The United States and Canada share the northern part of the North American continent. The physical geography, the natural resources, and the climate and vegetation of this large and spacious region are tremendously diverse.
The Land Geographic forces helped shape two mountain ranges in the West—the Pacific Range and the Rocky Mountains. Dry basins and plateaus are located between these ranges. The Continental Divide, the high ridge running through the Rocky Mountains, determines the directional flow of rivers. The Central Plains extend some 400 miles across the central part of the region. The Canadian Shield anchors the continent in the northeast, and the Appalachian Mountains, the oldest mountains in North America, run from Quebec to central Alabama. Lakes and rivers provide the United States and Canada with an abundant supply of water for industrial, agricultural, and recreational uses. Glaciers carved out basins north of the central plains of the United States that later became the Great Lakes. The St. Lawrence Seaway links the interior region of the Great Lakes with the Atlantic Ocean. The continent provides a variety of natural resources: oil and natural gas reserves, minerals, and timber. Fisheries are located on both the Pacific and Atlantic coasts.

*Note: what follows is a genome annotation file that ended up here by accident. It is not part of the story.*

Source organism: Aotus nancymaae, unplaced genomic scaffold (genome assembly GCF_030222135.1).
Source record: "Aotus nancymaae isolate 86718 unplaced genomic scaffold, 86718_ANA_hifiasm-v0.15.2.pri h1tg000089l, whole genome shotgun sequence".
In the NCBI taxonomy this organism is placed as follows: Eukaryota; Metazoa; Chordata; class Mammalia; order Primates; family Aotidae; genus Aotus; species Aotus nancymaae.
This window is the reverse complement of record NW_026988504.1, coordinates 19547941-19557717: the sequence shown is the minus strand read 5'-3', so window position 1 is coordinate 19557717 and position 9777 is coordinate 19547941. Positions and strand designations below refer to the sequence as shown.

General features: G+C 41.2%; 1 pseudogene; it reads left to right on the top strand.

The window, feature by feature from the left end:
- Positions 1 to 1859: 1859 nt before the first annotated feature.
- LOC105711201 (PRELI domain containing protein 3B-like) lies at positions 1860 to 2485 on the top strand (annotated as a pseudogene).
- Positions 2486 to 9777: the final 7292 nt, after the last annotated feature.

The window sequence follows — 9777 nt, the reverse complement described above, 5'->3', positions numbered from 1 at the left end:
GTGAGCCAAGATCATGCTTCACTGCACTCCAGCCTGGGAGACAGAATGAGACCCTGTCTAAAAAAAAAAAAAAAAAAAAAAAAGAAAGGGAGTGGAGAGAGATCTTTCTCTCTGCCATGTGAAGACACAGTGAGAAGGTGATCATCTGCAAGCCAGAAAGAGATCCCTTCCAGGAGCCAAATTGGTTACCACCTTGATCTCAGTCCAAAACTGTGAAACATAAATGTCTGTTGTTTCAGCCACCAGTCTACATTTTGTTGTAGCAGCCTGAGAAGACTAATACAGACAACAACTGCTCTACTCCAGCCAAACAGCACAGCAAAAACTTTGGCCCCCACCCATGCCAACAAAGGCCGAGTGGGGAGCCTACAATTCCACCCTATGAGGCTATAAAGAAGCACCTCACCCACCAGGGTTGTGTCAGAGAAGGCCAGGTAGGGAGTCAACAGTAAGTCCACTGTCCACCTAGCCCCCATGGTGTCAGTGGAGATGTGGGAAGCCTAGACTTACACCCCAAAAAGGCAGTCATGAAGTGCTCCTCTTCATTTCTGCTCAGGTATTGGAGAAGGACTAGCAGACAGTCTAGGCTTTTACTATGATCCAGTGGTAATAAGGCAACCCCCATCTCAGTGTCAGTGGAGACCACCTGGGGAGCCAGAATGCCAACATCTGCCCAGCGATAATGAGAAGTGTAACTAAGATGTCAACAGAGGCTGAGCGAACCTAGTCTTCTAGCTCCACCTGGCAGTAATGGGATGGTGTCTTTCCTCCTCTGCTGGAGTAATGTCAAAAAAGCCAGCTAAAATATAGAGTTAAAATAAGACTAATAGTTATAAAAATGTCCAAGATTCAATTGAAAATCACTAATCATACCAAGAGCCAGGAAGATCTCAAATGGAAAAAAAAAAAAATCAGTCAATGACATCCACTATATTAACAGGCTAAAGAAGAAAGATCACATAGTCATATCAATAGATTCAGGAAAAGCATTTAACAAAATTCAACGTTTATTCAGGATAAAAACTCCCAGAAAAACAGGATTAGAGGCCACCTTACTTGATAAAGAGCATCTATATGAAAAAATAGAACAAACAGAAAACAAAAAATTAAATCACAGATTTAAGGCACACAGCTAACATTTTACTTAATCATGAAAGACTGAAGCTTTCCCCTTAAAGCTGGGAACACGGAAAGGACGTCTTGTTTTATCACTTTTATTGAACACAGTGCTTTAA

Climate and Vegetation The climatic conditions in Canada and the United States vary tremendously depending on latitude, elevation, ocean currents, rainfall, and location. Hawaii, in the Pacific, and Puerto Rico, in the Caribbean, enjoy tropical climates, whereas large parts of the northern region of Alaska and Canada consist of subarctic and tundra climate zones. The coastal climates vary from Mediterranean along the southern California coast to a marine west coast climate from northern California to southern Alaska. A humid subtropical climate with wetlands and swamps dominates the Southeast, while the humid continental climate with decidious and mixed forestland extends from the northeastern United States into southeastern Canada.